“In Iran you had a clearly divided blogosphere. You had pro-reform elements, and pro-theocracy elements,” Faris said. “That parallels in many ways the [two-party] structure of American politics. Egypt is completely different.” Not only are Egyptian opposition groups much less cohesive and more difficult to target online, he said, but a survey of the country’s blogosphere shows “it was missing a pro-Mubarak element.”
“We don’t know to what extent the blogosphere reflects offline life,” Faris said. “So far, everything we’ve seen is consistent with that.”
Still, even Faris, an Internet acolyte, cautioned that after the masses are mobilized, the web may prove useless in helping to build new institutions and hold them accountable. “It’s probably easier to bring down an autocrat than before,” Faris said. “But what that brings you after the revolution — I don’t think that’s changed much.”
Social media platforms such as Facebook and Twitter don’t appear to be as crucial to organizing protests as some might believe.
“You might put a Facebook page up to get people interested [in a protest], but chances are all the major organizing is happening on back channels,” said Jillian York, project coordinator for the OpenNet Initiative, an Internet monitoring group run in part out of the Berkman Center.
But cell phones do play a role. While wealthier nations such as Iran and the United Arab Emirates saw skyrocketing rates of Internet use over the past few years, the countries that have experienced recent unrest were experiencing an explosion in cell phone use, according to figures from the International Telecommunication Union.
With the new ability to communicate instantly, easily, and — most important — privately through cell phones and text messaging, “it’s become clear that mobile is an absolutely vital part of this movement,” York said.
Lessons for America
President Barack Obama’s decision to support a no-fly zone over Libya with U.S. warplanes marked a late but decisive entry into the region’s turmoil. Although the announced goal of the no-fly zone is to stop humanitarian abuses by Gadhafi’s forces, the move also signals tacit support for overthrowing the embattled leader. It was a controversial shift, according to Stephen Walt of the Belfer Center for Science and International Affairs at the Harvard Kennedy School. Backing the ouster of authoritarian leaders such as Gadhafi reflects the Obama administration’s desire to see the “Arab spring” of democratic change blossom.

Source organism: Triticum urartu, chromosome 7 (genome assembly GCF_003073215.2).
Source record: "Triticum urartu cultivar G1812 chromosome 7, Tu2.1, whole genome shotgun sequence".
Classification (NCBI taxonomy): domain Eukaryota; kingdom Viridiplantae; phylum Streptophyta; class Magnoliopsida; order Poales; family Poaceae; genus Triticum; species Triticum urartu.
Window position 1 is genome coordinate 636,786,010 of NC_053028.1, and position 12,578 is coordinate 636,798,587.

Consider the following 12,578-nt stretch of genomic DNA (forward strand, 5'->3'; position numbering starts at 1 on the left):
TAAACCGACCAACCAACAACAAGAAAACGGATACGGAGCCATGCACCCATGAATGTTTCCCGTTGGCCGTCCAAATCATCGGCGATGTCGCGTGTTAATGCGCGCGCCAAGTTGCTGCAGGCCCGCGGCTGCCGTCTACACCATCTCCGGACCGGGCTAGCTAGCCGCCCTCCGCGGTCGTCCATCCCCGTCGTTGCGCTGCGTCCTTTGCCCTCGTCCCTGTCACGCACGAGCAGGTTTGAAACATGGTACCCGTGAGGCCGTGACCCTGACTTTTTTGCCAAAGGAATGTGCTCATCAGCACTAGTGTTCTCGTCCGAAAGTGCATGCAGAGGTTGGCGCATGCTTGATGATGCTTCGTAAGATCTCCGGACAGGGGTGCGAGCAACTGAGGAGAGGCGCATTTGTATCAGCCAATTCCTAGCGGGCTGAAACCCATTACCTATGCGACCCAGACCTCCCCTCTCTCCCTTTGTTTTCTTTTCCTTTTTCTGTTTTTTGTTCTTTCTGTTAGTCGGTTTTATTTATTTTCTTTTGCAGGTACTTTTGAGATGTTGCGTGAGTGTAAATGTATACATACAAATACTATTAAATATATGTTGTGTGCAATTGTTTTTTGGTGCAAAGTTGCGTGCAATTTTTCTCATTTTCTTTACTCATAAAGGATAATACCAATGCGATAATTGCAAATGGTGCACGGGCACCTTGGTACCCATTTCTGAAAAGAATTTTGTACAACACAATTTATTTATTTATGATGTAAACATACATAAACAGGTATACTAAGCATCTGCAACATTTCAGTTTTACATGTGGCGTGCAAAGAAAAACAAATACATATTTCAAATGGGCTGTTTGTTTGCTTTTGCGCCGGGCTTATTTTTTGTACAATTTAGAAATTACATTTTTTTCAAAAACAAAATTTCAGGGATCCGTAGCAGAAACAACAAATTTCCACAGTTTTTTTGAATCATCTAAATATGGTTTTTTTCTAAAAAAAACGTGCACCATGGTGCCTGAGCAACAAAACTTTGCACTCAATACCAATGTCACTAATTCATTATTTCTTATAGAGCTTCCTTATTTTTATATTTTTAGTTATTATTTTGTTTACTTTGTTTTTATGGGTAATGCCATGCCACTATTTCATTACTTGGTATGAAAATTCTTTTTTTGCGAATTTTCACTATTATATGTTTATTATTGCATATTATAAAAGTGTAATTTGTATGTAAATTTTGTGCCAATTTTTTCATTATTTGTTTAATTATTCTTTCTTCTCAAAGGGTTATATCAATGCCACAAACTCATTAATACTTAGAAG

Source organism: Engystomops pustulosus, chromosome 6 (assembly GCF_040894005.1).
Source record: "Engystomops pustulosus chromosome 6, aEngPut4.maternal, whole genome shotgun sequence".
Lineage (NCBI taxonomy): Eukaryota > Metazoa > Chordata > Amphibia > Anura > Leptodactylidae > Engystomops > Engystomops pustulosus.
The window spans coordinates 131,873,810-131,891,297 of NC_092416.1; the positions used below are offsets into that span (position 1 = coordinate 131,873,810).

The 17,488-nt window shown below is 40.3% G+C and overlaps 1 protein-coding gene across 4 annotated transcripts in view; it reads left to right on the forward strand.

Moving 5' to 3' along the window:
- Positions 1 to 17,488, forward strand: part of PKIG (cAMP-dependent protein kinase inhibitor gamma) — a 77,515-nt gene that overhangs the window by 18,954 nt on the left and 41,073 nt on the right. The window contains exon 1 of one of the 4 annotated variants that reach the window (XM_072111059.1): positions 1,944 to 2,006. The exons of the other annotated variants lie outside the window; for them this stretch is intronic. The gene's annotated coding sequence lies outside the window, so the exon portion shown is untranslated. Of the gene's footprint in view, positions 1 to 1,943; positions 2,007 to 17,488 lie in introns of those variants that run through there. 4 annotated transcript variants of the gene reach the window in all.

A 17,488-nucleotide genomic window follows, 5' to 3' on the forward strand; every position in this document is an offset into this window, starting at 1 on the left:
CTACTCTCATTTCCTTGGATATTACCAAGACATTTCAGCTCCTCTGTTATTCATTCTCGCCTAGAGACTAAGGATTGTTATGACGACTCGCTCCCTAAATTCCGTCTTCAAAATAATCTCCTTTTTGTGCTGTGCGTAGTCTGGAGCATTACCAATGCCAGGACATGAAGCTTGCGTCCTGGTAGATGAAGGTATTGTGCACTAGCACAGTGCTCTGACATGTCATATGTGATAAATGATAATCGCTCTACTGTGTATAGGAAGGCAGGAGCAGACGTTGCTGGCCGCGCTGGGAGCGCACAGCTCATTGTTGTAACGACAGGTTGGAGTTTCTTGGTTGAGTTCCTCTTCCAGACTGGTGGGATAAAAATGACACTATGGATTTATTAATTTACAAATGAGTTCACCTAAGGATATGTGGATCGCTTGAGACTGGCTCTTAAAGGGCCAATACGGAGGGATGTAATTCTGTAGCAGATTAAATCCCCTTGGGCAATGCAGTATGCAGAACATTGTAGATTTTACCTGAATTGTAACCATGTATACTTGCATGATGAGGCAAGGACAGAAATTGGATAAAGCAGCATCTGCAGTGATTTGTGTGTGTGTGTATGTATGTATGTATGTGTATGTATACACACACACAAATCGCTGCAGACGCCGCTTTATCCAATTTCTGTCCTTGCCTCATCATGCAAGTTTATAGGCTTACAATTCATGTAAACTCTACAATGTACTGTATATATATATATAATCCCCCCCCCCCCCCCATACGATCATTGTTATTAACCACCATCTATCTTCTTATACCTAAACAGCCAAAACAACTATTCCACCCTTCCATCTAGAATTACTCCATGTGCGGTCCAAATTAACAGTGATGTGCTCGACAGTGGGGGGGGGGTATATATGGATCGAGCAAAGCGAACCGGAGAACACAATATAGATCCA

“America’s interests in the region, both strategic and moral, have not changed at all,” said Walt, the Robert and Renée Belfer Professor of International Affairs and faculty chair of the International Security Program. “What’s changed are the political strategies we must use to try to advance those interests.”
He said the United States will have to get used to caring about public opinion in the Arab world, a metric that was easily ignored when American diplomats dealt primarily with authoritarian leaders not accountable to public opinion.
Despite Western fears that the region’s revolutions will leave a political vacuum that could be filled by extremist groups, Walt said the protests have most likely helped to slow the spread of radical Islamist ideas.
“One of al-Qaeda’s primary grievances was with this set of autocrats in the Arab world that they accused of being un-Islamic and in bed with the United States,” Walt said. “Al-Qaeda argued that the only way to deal with those governments was with violent extremism and terrorism. Instead, what we’ve seen is that peaceful protests accomplished far more to open up these societies than al-Qaeda ever did.”
There is some evidence that embracing international cooperation, as the Obama administration has done, has long-term positive benefits. A recent study of the world’s political systems over the past 200 years said that a country’s membership in international organizations such as the United Nations, the World Bank, or regional trade groups leads the state gradually to become more like its neighbors.
“States are more likely to experience positive changes in their level of democracy when they are tied to many other countries that are more democratic than they are,” said Magnus Thor Torfason, assistant professor of business administration at HBS and a co-author of the study. Tunisia and Egypt had strong ties to international groups. Even countries that are tied to other democracies through military alliances, as was Egypt, are historically more likely to accept democratic reform.
“If the United States wants to promote democracy, it should engage effectively with international organizations, but also support the engagement of other democracies,” Torfason said.
In other words, Torfason’s research suggests, democracy can be contagious — a theory borne out by the protests that have swept North Africa and the Mideast. Regardless of how the political turmoil plays out in individual nations, Harvard’s analysts agree, the region will have shed its reputation as a place seemingly immune to the popular desire for freedom.
“We are witnessing a fundamental shift in the social and political conditions in much of the Arab world,” Walt said. “The clock is not going to be turned back.”